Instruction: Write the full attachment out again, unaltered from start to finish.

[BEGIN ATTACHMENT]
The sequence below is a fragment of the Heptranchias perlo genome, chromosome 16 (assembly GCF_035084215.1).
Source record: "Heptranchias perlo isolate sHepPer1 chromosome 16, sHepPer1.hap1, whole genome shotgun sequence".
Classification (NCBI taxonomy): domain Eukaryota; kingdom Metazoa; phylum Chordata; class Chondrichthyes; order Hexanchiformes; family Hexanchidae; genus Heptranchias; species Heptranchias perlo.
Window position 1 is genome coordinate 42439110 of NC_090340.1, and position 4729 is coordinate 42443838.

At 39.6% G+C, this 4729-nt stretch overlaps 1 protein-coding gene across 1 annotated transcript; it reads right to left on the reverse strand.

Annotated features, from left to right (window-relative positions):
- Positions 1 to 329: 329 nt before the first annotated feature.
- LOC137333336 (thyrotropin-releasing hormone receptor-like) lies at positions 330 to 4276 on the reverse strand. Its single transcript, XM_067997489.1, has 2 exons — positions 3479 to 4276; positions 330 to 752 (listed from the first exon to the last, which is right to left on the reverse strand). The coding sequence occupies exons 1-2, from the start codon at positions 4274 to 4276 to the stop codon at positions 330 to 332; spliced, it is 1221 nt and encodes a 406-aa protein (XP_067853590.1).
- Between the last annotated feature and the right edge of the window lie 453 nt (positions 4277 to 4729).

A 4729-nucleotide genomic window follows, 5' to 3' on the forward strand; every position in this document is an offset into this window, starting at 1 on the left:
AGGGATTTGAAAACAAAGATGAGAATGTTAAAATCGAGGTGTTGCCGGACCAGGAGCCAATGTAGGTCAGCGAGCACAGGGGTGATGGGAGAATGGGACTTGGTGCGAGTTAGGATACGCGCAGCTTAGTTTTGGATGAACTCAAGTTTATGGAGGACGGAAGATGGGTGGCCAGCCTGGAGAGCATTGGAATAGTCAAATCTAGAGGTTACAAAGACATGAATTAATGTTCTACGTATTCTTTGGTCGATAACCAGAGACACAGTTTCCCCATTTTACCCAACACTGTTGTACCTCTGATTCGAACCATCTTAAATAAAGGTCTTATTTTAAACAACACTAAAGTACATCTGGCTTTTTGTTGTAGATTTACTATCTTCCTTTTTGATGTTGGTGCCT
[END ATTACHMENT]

The sequence below is a fragment of the Heptranchias perlo genome, chromosome 16 (assembly GCF_035084215.1).
Source record: "Heptranchias perlo isolate sHepPer1 chromosome 16, sHepPer1.hap1, whole genome shotgun sequence".
Classification (NCBI taxonomy): domain Eukaryota; kingdom Metazoa; phylum Chordata; class Chondrichthyes; order Hexanchiformes; family Hexanchidae; genus Heptranchias; species Heptranchias perlo.
Window position 1 is genome coordinate 42439110 of NC_090340.1, and position 4729 is coordinate 42443838.

At 39.6% G+C, this 4729-nt stretch overlaps 1 protein-coding gene across 1 annotated transcript; it reads right to left on the reverse strand.

Annotated features, from left to right (window-relative positions):
- Positions 1 to 329: 329 nt before the first annotated feature.
- LOC137333336 (thyrotropin-releasing hormone receptor-like) lies at positions 330 to 4276 on the reverse strand. Its single transcript, XM_067997489.1, has 2 exons — positions 3479 to 4276; positions 330 to 752 (listed from the first exon to the last, which is right to left on the reverse strand). The coding sequence occupies exons 1-2, from the start codon at positions 4274 to 4276 to the stop codon at positions 330 to 332; spliced, it is 1221 nt and encodes a 406-aa protein (XP_067853590.1).
- Between the last annotated feature and the right edge of the window lie 453 nt (positions 4277 to 4729).

A 4729-nucleotide genomic window follows, 5' to 3' on the forward strand; every position in this document is an offset into this window, starting at 1 on the left:
AGGGATTTGAAAACAAAGATGAGAATGTTAAAATCGAGGTGTTGCCGGACCAGGAGCCAATGTAGGTCAGCGAGCACAGGGGTGATGGGAGAATGGGACTTGGTGCGAGTTAGGATACGCGCAGCTTAGTTTTGGATGAACTCAAGTTTATGGAGGACGGAAGATGGGTGGCCAGCCTGGAGAGCATTGGAATAGTCAAATCTAGAGGTTACAAAGACATGAATTAATGTTCTACGTATTCTTTGGTCGATAACCAGAGACACAGTTTCCCCATTTTACCCAACACTGTTGTACCTCTGATTCGAACCATCTTAAATAAAGGTCTTATTTTAAACAACACTAAAGTACATCTGGCTTTTTGTTGTAGATTTACTATCTTCCTTTTTGATGTTGGTGCCT